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20121205
20121213
Search Results 0 to 8 of about 9 (some duplicates have been removed)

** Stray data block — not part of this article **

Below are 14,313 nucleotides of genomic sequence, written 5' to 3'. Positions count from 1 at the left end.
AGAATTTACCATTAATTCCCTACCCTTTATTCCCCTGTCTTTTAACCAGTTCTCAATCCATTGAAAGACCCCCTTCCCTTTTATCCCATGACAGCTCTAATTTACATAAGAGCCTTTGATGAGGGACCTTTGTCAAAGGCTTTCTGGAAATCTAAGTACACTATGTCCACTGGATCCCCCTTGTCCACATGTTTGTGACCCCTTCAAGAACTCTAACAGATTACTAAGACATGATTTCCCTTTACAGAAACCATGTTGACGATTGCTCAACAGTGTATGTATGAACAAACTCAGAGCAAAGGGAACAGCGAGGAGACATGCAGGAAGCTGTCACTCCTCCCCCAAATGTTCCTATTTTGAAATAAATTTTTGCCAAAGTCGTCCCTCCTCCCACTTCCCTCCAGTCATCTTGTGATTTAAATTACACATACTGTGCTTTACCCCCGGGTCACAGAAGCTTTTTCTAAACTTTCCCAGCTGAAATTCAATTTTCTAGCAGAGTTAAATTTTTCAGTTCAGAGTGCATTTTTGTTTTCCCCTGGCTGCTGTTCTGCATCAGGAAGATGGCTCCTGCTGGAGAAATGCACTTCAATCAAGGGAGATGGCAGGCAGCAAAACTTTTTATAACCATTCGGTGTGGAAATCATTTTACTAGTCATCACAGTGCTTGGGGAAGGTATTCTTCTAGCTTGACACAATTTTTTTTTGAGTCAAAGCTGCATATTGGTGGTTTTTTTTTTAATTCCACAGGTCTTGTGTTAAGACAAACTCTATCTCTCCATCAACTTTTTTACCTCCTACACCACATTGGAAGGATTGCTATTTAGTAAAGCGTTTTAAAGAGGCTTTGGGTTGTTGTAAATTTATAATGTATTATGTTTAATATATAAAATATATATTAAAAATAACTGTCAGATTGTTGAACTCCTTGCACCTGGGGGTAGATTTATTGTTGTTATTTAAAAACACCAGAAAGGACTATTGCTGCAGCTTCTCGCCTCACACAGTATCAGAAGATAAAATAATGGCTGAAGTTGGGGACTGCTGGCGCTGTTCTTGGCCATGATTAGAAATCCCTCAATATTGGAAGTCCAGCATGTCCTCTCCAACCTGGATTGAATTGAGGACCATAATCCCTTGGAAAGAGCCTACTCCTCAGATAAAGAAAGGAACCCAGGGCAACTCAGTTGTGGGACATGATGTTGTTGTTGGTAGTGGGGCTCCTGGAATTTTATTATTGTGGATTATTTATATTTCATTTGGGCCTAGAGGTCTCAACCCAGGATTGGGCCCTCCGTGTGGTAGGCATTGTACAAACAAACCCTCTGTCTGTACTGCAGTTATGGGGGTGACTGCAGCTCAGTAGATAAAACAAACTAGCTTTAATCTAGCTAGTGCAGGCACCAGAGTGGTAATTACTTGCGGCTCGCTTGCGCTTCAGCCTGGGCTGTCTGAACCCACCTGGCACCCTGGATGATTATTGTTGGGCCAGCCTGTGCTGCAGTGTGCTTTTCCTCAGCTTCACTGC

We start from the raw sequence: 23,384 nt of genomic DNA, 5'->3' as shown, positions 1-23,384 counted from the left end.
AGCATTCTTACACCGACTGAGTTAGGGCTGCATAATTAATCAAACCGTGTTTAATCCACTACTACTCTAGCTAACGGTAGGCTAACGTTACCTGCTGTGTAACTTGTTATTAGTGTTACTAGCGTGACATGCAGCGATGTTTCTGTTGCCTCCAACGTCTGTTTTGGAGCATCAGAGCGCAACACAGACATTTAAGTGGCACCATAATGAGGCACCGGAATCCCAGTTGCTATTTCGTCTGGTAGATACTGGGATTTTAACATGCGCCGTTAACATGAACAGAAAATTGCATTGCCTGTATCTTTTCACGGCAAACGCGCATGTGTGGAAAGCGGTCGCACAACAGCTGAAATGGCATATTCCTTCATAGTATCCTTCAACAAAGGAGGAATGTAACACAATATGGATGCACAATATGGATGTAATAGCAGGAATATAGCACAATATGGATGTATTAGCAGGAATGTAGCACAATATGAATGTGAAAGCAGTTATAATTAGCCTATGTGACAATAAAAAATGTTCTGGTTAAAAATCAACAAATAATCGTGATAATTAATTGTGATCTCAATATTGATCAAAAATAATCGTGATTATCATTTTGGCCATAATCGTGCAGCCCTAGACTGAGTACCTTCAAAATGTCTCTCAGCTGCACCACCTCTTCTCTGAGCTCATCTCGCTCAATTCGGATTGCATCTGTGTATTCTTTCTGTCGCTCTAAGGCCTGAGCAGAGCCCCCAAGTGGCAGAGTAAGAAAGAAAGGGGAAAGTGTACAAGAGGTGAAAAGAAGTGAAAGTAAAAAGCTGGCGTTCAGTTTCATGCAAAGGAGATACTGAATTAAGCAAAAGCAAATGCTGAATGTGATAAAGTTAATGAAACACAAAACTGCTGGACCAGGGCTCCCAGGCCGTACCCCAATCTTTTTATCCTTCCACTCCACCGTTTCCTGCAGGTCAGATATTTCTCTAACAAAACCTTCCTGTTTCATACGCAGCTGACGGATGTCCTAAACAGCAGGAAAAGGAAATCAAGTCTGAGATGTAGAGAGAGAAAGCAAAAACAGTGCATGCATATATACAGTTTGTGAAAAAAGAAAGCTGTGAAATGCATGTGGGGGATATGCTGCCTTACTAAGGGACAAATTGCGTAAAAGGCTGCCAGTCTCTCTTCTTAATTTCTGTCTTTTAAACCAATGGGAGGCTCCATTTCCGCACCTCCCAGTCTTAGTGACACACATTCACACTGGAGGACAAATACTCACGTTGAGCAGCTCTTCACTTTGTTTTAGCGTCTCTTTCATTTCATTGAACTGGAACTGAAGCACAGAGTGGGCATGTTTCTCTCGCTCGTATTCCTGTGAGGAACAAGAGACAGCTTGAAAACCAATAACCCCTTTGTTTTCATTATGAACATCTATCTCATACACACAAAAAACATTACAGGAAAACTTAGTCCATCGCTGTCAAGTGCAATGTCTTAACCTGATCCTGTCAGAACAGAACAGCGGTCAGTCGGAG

is a country that was experiencing a crisis of huge proportions. according to the u.n., many destroyed in syria. many homes in syria are just gone. there are activists that i work with the talk about these elements in northern syria. [inaudible] throughout the country, gives us the access to compromise. syrians are coming together, trying to fill the vacuum or gap rather than being created by a contracting element. i thought that was very interesting because syrians don't have experience. governments govern themselves, they have govern themselves and the 1960s to be highly centralized. the state is maintaining control of everything in syria, in that aspect, -- we want to find out more about this narrative in syria. it was hosted in aleppo. aleppo was the perfect choice because it is arguably the most populated city in syria, it is in northern syria. there is a local part of the city, the countryside as well. the countryside and the city make up the government -- [inaudible] of syria. all of the perl -- the 70% of the cities have been stripped away. the first enacted in the cities is i was hoste